Military brass underestimated targets for ending sexual assault, and its effort to seek victims’ consent may have been inadequate, says Pentagon report
The Canadian military underestimated its progress in eliminating sexual assault and harassment in the ranks, and its efforts to seek victims’ consent may have been inadequate, according to an assessment by the Pentagon’s inspector general released on Wednesday.
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The findings suggest that the Canadian armed forces’ handling of sexual assaults may be less advanced than their American counterparts.
The Canadian services’ progress in 2015 – the latest year for which an independent assessment of the armed forces’ progress on eliminating sexual harassment and sexual assault is being compiled – appears to contradict the Canadian military’s own claims that they had made “significant progress”.
In Canada, sexual misconduct has long been a sensitive subject in the armed forces. Last year the former Canadian president, Saint-Jacques – a Canadian Christian – was charged with one count of sexual assault after he was accused of performing sexual acts in front of two women.
The findings from the inspector general’s assessment include similar criticism of Canada’s progress in rectifying years of sexual misconduct among Canadian military personnel, finding that in 2015 its services only managed to meet half of the Pentagon’s recommendations.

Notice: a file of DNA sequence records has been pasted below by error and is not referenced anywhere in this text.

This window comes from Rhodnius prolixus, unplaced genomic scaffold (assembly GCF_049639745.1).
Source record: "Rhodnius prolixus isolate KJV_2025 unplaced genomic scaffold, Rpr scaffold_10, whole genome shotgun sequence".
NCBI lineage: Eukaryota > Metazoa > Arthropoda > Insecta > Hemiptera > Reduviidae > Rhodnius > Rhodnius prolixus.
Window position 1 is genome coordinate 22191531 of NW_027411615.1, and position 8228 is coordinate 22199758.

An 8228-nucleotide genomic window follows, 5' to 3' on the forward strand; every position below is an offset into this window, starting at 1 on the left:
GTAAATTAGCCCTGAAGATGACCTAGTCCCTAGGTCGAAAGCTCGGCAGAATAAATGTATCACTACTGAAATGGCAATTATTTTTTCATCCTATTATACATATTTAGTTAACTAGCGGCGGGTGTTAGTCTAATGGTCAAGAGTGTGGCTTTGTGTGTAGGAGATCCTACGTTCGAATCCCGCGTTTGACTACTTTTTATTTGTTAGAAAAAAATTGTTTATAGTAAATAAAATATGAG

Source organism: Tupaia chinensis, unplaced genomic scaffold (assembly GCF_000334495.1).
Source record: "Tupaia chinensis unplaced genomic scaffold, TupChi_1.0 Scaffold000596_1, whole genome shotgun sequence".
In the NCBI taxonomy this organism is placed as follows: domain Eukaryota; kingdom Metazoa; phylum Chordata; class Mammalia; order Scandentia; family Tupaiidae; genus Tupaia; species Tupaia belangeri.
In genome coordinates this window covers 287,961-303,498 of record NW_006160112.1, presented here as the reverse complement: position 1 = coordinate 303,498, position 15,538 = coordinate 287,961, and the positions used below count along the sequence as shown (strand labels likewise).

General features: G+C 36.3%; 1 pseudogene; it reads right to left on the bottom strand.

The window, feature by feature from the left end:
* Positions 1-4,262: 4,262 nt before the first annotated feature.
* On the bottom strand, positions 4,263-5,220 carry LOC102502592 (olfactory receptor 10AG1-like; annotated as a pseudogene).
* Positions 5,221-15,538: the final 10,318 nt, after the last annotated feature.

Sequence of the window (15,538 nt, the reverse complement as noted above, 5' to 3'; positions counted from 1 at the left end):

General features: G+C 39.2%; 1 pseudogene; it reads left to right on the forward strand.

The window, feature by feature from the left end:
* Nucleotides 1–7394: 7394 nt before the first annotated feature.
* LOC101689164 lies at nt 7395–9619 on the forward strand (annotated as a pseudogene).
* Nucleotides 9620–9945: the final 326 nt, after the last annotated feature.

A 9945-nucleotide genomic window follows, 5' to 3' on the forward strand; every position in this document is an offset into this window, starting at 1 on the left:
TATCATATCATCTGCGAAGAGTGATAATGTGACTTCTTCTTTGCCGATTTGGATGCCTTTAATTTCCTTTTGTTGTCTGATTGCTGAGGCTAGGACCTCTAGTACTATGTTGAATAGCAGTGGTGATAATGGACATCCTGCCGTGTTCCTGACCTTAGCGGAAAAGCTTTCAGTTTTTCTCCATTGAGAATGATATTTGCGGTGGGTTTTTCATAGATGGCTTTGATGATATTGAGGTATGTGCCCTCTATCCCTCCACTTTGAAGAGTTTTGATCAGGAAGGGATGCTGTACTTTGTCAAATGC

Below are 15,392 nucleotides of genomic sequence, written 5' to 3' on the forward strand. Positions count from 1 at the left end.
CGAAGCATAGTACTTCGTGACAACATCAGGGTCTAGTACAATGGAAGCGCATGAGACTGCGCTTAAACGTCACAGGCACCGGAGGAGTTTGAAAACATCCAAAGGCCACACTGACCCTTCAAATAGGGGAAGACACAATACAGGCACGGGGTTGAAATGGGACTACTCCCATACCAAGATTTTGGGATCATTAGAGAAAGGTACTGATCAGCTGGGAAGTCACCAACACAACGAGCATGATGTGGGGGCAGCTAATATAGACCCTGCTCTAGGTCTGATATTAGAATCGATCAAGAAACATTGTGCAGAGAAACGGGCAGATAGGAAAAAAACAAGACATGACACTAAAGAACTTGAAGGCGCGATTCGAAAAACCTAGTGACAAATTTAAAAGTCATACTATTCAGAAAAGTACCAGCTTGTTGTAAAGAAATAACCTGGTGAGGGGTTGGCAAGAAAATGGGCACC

The Pentagon has recently come under criticism for its handling of sexual assault cases. Last year 22 women in the Pentagon, including a four-star general, filed a lawsuit against the military, alleging the army attempted to minimize the amount of sexual assault they reported to authorities.
Last year, in February, the Navy said its inspector general found that the service had operated on unattainable sexual assault reporting targets dating back several years. A July report confirmed the inspector general’s finding that the military’s efforts to purge unwanted sexual contact from its ranks had not been adequate.
Within the Canadian armed forces the recently retired general Andrew Leslie, who formerly headed the Canadian army, suggested last year that the Ottawa had embarked on “the most perverse military social experiment in modern military history”.
In 2014, Leslie wrote an open letter addressed to the “allys” in Canada’s armed forces explaining why he had been forced to resign and highlighting various levels of military culture in Canada.
The Pentagon assessment comes two days after Vice-Admiral Mark Norman, the vice chief of the defence staff at Canada’s armed forces, made Canada the second country to send to New Zealand its sexual harassment complaints officer – something the Pentagon credited in its report.
The suggestion that the New Zealand service has committed far less to the Prevention of Harassment and Sexual Misconduct programme comes after the Canadian armed forces’ selection of legal counsel for the initiative.
The defence department chose Ian Vernon, a culture professor at the University of Ottawa, for legal counsel in 2015; officials chose Commodore Alissa Bruce, Canada’s women’s rights minister, for her relevant experience in December.